Every managerial appointment is a risk but I think a big name like Mark Hughes coming into the club will give a boost to the players and the fans after a difficult season at Valley Parade.
It has certainly got plenty of attention.
As a player, Hughes played top-division football in England, Spain and Germany, and international football for Wales, who he managed before taking charge of various Premier League teams. His last job was in December 2018, though.
The question is how much has the game changed since he has been out of it, and how well prepared is he for that? The answer depends on how he has been spending that time out of the game.
I do not think first-hand experience of the particular level you are working at really matters if you are a big manager.
He said in his first press conference as Bradford manager he thinks his skills will be transferable and I agree. You think of the teams Hughes has managed and what he has done with them and straight away you think he is going to get lots out of the players.
You still have to set teams up and organise them, tactically change things within a game and man-manage your players – all things you have to do at the top level too.
Paul Ince has also returned to management after a long absence recently, taking caretaker control of Reading eight years after leaving Blackpool and winning his first game. He had the advantage that his son Tom signed for the Royals in January, so he clearly would have been watching them closely but I would hope Hughes has done his homework and is across League Two now.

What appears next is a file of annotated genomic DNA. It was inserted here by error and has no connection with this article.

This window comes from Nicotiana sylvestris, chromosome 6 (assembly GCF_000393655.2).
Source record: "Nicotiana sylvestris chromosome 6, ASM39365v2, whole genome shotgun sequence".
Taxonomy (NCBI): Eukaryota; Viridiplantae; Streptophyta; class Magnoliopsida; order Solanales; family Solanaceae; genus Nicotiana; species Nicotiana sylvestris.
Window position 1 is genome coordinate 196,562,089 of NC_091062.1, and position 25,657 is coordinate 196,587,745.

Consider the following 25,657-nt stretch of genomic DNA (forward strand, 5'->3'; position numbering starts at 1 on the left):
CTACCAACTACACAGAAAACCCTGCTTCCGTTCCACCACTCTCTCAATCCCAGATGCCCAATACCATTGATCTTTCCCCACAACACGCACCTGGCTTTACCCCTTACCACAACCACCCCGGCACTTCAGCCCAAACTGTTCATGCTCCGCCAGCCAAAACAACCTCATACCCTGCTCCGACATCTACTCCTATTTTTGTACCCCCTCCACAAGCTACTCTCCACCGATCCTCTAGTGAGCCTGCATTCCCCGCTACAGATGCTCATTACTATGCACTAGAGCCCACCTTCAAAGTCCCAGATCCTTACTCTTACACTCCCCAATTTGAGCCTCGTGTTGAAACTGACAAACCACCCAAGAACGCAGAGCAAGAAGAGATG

Chopping and changing managers seems to work for Chelsea and to a lesser extent Watford but if you look at all the changes at Valley Parade – 10 managers since 2018, 10 players signed in the summer, eight more last month – it all suggests a club that needs time and stability to get back to where it should be.
Hughes will be yet another new voice to get used to and bring yet another new way of doing things.
But the interest and expectation caused by his appointment will be huge and not something he will be afraid of after the career he has had. He must have looked at Bradford and felt he can do something with them.
Automatic promotion was always the aim this season but even the play-offs are starting to look a long way off now.
If they do not make it this season, at least it will give Hughes 13 games to assess the squad and having a pre-season will be important.
He needs to get them consistent and create a style of play the fans can get behind. Clearly that was a big issue behind Derek Adams’s sacking, with complaints on the terraces that his football was not positive enough.
Hughes will have to be mindful of that but with the crowds Bradford get, if supporters are excited about the appointment and he can build on it with football they can get behind, that stadium will create a fear in opposition teams at League Two level.
If I was a centre-forward who played for Bradford now or if Hughes wanted to sign me, I would be thinking how much he could improve me as a player. They might not all have been old enough to have seen him play, which is a pretty sobering thought considering I used to watch him at Everton, but they would probably still Google him and see he has worked with some of the very best as a player and a manager.
One of the reasons I signed for Doncaster Belles was the chance to work with John Buckley, who had been a left winger and people told me was my type of player and we have seen with Steven Gerrard at Aston Villa what a draw he has been when he tried to sign top players.
For players and for fans, these are exciting times at Valley Parade, and after a miserable time of it in recent years, I feel quite positive for the Bantams’ future.